The Foreign Service Journal - October 2014 - page 56

FSO Richard Boly retired in
August 2013, after 19 years in
the Foreign Service. The very
next day, he started a new
job at theWorld Bank. But he
was itching to have the “big
chunks of time” that retire-
ment can a‹ord—something
rare in the workaday world. So
when his World Bank contract
came to an end, he decided
to do something he always
wanted to do: Ride his bike
across the country.
Boly kept a blog on Tumblr
about his adventure called
“Pedal Quicker, Time Is Catch-
first post, dated April 27, 2014,
he outlines the 10 reasons he
embarked on the trip.
They ranged from nostal-
gic (“My mother was born
in rural Kansas, my father in
rural Missouri. I would like to
have a glimpse into the coun-
try and people they came
from”) and reflective (“Short
of becoming a monk, I can’t
think of a better way to plumb
your depths”) to quixotic (“I
am a volcano of ideas, but
not a dreamer.... Until I dip
my front tire in San Francisco
Bay, I am just another Don
Boly rode about 75 miles a
day, primarily on back roads,
through Virginia, Kentucky,
Illinois, Missouri, Kansas,
Colorado, Utah, Nevada and
California. He encountered
two tornadoes along the
way and persevered through
crosswinds and headwinds
in the Plains. “You can have a
headwind all day long,” Boly
says. “That doesn’t mean you
are going to get a tailwind the
next day.”
Boly’s cross-country
trek ended 65 days after he
started out from his home
in Bethesda, Md., when he
dipped his bike’s front tire into
San Francisco Bay on July 6.
The ride completed, Boly is
now back in Bethesda, Md.
Richard Boly retired as
director of the O•ce of
eDiplomacy. He also served in
Italy, the Dominican Republic,
Ecuador and Paraguay. Before
joining the Foreign Service
he did a variety of things,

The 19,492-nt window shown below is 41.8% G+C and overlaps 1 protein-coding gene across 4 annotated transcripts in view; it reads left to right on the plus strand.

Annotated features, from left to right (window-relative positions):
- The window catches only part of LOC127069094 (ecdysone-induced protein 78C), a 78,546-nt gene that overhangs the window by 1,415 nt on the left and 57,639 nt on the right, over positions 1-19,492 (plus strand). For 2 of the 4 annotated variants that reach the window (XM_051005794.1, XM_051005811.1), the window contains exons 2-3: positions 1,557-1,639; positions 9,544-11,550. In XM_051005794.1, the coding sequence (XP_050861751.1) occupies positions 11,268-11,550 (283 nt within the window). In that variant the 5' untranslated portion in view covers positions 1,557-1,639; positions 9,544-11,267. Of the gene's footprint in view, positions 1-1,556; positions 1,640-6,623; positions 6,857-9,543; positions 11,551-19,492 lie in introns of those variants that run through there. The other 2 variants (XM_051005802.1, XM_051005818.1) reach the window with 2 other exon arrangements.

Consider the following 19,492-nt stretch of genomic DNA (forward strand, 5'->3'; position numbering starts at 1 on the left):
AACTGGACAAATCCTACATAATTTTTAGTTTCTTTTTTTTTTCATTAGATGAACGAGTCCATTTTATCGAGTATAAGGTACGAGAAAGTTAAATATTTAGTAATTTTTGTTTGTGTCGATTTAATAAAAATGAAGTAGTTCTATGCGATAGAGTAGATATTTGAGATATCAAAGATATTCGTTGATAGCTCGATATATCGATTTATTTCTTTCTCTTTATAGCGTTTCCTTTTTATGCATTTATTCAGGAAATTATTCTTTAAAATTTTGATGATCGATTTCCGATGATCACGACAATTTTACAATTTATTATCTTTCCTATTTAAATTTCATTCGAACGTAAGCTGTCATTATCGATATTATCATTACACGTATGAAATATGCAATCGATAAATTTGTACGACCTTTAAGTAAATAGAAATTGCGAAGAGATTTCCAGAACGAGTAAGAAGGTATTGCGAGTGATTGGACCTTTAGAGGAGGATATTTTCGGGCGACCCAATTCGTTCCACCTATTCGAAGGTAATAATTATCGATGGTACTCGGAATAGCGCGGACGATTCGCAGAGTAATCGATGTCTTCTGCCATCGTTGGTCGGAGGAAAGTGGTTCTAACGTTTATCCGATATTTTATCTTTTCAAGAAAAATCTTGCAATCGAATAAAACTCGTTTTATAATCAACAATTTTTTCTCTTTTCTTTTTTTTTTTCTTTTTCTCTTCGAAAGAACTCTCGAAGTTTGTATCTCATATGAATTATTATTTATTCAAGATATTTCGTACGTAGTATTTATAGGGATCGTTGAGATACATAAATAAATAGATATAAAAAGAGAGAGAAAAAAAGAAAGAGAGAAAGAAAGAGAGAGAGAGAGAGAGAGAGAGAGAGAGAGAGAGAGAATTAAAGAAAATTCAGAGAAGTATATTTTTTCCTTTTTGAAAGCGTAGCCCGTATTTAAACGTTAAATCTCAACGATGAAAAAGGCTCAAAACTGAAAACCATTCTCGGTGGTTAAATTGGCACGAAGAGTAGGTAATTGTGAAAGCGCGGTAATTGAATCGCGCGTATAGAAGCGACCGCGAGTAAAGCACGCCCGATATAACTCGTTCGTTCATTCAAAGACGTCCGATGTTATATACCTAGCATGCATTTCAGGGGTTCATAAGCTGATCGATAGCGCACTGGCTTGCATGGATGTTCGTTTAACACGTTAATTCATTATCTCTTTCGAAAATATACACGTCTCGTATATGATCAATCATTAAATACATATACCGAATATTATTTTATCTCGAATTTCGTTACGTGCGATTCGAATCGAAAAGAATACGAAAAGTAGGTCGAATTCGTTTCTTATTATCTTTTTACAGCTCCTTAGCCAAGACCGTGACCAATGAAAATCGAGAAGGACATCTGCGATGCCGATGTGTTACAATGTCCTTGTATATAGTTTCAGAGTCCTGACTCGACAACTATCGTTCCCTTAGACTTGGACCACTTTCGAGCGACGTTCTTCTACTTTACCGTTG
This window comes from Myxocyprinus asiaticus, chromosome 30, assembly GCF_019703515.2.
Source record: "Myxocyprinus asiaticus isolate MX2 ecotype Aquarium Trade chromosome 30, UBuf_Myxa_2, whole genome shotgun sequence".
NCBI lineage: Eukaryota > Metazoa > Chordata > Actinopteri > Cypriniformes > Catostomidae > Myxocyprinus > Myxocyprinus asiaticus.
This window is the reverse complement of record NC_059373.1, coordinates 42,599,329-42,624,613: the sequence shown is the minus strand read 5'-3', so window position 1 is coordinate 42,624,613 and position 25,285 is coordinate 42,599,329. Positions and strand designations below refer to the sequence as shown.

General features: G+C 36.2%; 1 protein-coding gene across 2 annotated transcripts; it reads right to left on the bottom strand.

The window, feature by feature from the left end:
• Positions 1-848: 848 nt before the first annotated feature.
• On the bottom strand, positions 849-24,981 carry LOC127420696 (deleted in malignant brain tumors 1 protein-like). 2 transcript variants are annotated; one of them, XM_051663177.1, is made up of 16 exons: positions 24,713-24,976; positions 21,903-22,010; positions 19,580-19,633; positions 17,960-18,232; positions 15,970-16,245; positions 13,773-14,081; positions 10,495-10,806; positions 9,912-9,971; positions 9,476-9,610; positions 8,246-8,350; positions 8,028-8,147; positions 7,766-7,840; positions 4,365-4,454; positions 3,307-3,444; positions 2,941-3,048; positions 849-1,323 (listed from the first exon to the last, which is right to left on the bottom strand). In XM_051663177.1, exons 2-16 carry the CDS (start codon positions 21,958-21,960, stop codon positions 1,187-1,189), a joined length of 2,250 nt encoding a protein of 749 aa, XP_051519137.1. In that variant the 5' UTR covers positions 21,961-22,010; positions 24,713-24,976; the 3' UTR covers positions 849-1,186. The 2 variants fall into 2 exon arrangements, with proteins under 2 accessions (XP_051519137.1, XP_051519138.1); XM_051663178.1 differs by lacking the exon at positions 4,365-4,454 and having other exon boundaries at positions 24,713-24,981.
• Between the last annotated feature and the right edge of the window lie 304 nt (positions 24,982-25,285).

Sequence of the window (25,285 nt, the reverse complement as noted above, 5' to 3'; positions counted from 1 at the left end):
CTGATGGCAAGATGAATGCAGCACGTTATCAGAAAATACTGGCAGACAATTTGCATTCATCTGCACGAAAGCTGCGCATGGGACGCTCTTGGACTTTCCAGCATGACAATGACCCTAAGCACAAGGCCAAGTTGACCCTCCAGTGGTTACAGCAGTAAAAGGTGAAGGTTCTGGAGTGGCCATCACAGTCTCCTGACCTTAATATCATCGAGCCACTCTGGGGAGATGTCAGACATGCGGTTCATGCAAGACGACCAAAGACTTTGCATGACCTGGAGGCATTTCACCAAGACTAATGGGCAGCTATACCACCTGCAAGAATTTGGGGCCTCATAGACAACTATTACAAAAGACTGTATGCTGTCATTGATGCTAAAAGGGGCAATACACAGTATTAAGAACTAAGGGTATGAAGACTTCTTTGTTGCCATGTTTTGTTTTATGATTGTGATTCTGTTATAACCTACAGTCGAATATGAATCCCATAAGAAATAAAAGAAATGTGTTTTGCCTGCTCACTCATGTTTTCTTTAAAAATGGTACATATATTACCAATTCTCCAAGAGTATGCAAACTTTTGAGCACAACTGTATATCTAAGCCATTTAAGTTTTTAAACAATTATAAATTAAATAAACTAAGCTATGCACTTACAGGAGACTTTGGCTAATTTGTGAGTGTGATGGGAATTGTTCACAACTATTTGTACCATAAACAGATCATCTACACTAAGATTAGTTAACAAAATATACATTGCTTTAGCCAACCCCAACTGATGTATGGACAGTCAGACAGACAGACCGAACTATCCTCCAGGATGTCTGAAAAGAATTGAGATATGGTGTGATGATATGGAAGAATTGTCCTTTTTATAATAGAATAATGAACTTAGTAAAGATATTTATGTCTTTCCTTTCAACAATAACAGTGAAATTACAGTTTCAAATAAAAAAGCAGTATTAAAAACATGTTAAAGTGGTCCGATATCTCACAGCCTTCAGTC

including establishing and
running a shrimp hatchery in
coastal Ecuador and help-
FSO Bikes Across the United States to Celebrate Retirement
ing to launch the first Apple
Macintosh computer.
Now he has embarked
on what he calls a “portfo-
lio” career, one that allows
him to combine his creative
talents with his technical
and diplomatic skills. He is
working with the U.S. Institute
of Peace on a new initiative
called the Peace Tech Lab,
which Boly describes as an
“accelerator for innovation in
He is also active in the
Mind the Bridge Founda-
tion, an organization he got
involved with while posted
in Italy that serves to help
grow the “entrepreneurial
And he is in the process
of launching an enterprise he
calls “Bethesda Visual Cre-
atives,” an outlet for creative
talent to meet and share
ideas and work together. This
is the kind of venture that, he
says, his cross-country bike
trip prepared him for in a way.
He had been thinking
about doing BVC for a long
time. Like his bike ride, Boly
says, “Sometimes you just
have to say you’re going to
do it.”
He recalls the familiar
saying that 90 percent of
life is just showing up. “Well,
90 percent of biking across
the country is just getting
up early and getting on your
–Debra Blome,
Associate Editor
Richard Boly reached San Francisco Bay after 65 days on the road.
Left: Boly’s route took him through the Ozark Mountains. Right: He entered
Colorado in early June.
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